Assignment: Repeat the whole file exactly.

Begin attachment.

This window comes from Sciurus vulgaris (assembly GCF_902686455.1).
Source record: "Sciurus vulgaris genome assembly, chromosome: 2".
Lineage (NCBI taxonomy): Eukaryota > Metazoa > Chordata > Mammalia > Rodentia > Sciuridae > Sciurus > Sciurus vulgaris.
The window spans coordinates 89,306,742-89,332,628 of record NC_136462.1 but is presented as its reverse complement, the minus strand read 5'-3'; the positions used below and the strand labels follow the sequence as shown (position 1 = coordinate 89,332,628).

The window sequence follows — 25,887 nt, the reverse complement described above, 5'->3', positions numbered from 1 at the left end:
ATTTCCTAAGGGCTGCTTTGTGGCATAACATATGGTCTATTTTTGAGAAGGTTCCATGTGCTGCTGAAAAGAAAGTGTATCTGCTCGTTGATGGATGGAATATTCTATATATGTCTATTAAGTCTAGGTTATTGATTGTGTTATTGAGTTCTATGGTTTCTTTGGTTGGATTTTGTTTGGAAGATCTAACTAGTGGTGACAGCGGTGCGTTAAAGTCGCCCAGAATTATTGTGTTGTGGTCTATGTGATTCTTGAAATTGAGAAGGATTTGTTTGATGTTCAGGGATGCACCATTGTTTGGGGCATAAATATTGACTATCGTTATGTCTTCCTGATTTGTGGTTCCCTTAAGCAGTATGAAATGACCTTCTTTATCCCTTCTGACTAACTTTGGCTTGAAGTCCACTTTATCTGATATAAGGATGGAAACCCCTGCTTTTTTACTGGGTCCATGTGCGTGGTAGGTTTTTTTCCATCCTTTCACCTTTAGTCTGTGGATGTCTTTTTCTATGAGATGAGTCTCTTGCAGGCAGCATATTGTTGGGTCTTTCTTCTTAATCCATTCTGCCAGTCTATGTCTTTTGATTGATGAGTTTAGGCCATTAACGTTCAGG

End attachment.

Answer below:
This window comes from Sciurus vulgaris (assembly GCF_902686455.1).
Source record: "Sciurus vulgaris genome assembly, chromosome: 2".
Lineage (NCBI taxonomy): Eukaryota > Metazoa > Chordata > Mammalia > Rodentia > Sciuridae > Sciurus > Sciurus vulgaris.
The window spans coordinates 89,306,742-89,332,628 of record NC_136462.1 but is presented as its reverse complement, the minus strand read 5'-3'; the positions used below and the strand labels follow the sequence as shown (position 1 = coordinate 89,332,628).

The window sequence follows — 25,887 nt, the reverse complement described above, 5'->3', positions numbered from 1 at the left end:
ATTTCCTAAGGGCTGCTTTGTGGCATAACATATGGTCTATTTTTGAGAAGGTTCCATGTGCTGCTGAAAAGAAAGTGTATCTGCTCGTTGATGGATGGAATATTCTATATATGTCTATTAAGTCTAGGTTATTGATTGTGTTATTGAGTTCTATGGTTTCTTTGGTTGGATTTTGTTTGGAAGATCTAACTAGTGGTGACAGCGGTGCGTTAAAGTCGCCCAGAATTATTGTGTTGTGGTCTATGTGATTCTTGAAATTGAGAAGGATTTGTTTGATGTTCAGGGATGCACCATTGTTTGGGGCATAAATATTGACTATCGTTATGTCTTCCTGATTTGTGGTTCCCTTAAGCAGTATGAAATGACCTTCTTTATCCCTTCTGACTAACTTTGGCTTGAAGTCCACTTTATCTGATATAAGGATGGAAACCCCTGCTTTTTTACTGGGTCCATGTGCGTGGTAGGTTTTTTTCCATCCTTTCACCTTTAGTCTGTGGATGTCTTTTTCTATGAGATGAGTCTCTTGCAGGCAGCATATTGTTGGGTCTTTCTTCTTAATCCATTCTGCCAGTCTATGTCTTTTGATTGATGAGTTTAGGCCATTAACGTTCAGG